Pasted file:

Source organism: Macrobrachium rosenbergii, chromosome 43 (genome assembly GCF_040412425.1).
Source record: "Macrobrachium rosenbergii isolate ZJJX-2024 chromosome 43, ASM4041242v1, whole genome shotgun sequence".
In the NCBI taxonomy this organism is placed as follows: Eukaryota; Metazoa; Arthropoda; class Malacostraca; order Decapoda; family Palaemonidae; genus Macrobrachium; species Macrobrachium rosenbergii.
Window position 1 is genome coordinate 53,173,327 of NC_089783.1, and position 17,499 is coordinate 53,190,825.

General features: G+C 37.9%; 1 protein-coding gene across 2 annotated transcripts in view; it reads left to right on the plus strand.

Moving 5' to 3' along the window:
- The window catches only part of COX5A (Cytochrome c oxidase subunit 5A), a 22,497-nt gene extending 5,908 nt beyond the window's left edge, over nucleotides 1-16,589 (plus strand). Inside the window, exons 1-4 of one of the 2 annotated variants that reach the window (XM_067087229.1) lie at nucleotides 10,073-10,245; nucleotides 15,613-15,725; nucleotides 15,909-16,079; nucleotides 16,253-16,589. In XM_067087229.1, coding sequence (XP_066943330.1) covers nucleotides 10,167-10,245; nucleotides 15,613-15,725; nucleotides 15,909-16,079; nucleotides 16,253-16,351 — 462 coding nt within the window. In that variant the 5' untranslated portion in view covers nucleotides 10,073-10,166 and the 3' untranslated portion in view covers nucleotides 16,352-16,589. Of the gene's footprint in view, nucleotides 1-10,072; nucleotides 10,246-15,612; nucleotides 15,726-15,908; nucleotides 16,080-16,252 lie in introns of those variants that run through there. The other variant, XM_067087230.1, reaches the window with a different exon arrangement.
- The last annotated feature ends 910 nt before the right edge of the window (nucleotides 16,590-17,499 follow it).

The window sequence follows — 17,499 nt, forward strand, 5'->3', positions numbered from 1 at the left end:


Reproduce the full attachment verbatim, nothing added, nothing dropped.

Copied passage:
Source organism: Macrobrachium rosenbergii, chromosome 43 (genome assembly GCF_040412425.1).
Source record: "Macrobrachium rosenbergii isolate ZJJX-2024 chromosome 43, ASM4041242v1, whole genome shotgun sequence".
In the NCBI taxonomy this organism is placed as follows: Eukaryota; Metazoa; Arthropoda; class Malacostraca; order Decapoda; family Palaemonidae; genus Macrobrachium; species Macrobrachium rosenbergii.
Window position 1 is genome coordinate 53,173,327 of NC_089783.1, and position 17,499 is coordinate 53,190,825.

General features: G+C 37.9%; 1 protein-coding gene across 2 annotated transcripts in view; it reads left to right on the plus strand.

Moving 5' to 3' along the window:
- The window catches only part of COX5A (Cytochrome c oxidase subunit 5A), a 22,497-nt gene extending 5,908 nt beyond the window's left edge, over nucleotides 1-16,589 (plus strand). Inside the window, exons 1-4 of one of the 2 annotated variants that reach the window (XM_067087229.1) lie at nucleotides 10,073-10,245; nucleotides 15,613-15,725; nucleotides 15,909-16,079; nucleotides 16,253-16,589. In XM_067087229.1, coding sequence (XP_066943330.1) covers nucleotides 10,167-10,245; nucleotides 15,613-15,725; nucleotides 15,909-16,079; nucleotides 16,253-16,351 — 462 coding nt within the window. In that variant the 5' untranslated portion in view covers nucleotides 10,073-10,166 and the 3' untranslated portion in view covers nucleotides 16,352-16,589. Of the gene's footprint in view, nucleotides 1-10,072; nucleotides 10,246-15,612; nucleotides 15,726-15,908; nucleotides 16,080-16,252 lie in introns of those variants that run through there. The other variant, XM_067087230.1, reaches the window with a different exon arrangement.
- The last annotated feature ends 910 nt before the right edge of the window (nucleotides 16,590-17,499 follow it).

The window sequence follows — 17,499 nt, forward strand, 5'->3', positions numbered from 1 at the left end: